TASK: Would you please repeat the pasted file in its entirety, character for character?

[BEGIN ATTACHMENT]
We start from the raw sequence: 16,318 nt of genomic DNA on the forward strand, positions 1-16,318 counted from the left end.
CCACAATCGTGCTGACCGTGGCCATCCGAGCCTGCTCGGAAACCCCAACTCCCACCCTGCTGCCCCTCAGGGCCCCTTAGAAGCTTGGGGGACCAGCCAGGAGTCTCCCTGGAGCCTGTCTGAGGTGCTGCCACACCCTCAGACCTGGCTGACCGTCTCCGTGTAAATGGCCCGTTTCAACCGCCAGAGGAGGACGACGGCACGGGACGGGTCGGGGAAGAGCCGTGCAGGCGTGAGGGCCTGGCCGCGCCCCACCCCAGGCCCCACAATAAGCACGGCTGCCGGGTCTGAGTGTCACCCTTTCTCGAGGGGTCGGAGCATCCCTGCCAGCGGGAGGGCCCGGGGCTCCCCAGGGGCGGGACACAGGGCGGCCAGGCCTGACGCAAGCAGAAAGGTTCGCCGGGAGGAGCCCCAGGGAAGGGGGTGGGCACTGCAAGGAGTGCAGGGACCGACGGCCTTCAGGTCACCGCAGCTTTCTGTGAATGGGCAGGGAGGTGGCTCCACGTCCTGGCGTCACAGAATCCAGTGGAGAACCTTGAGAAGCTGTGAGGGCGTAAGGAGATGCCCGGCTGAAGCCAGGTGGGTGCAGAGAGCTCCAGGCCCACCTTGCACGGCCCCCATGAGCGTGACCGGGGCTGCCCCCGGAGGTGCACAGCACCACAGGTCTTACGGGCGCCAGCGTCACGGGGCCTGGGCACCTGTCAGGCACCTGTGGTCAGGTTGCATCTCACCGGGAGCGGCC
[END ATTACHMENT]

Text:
We start from the raw sequence: 16,318 nt of genomic DNA on the forward strand, positions 1-16,318 counted from the left end.
CCACAATCGTGCTGACCGTGGCCATCCGAGCCTGCTCGGAAACCCCAACTCCCACCCTGCTGCCCCTCAGGGCCCCTTAGAAGCTTGGGGGACCAGCCAGGAGTCTCCCTGGAGCCTGTCTGAGGTGCTGCCACACCCTCAGACCTGGCTGACCGTCTCCGTGTAAATGGCCCGTTTCAACCGCCAGAGGAGGACGACGGCACGGGACGGGTCGGGGAAGAGCCGTGCAGGCGTGAGGGCCTGGCCGCGCCCCACCCCAGGCCCCACAATAAGCACGGCTGCCGGGTCTGAGTGTCACCCTTTCTCGAGGGGTCGGAGCATCCCTGCCAGCGGGAGGGCCCGGGGCTCCCCAGGGGCGGGACACAGGGCGGCCAGGCCTGACGCAAGCAGAAAGGTTCGCCGGGAGGAGCCCCAGGGAAGGGGGTGGGCACTGCAAGGAGTGCAGGGACCGACGGCCTTCAGGTCACCGCAGCTTTCTGTGAATGGGCAGGGAGGTGGCTCCACGTCCTGGCGTCACAGAATCCAGTGGAGAACCTTGAGAAGCTGTGAGGGCGTAAGGAGATGCCCGGCTGAAGCCAGGTGGGTGCAGAGAGCTCCAGGCCCACCTTGCACGGCCCCCATGAGCGTGACCGGGGCTGCCCCCGGAGGTGCACAGCACCACAGGTCTTACGGGCGCCAGCGTCACGGGGCCTGGGCACCTGTCAGGCACCTGTGGTCAGGTTGCATCTCACCGGGAGCGGCC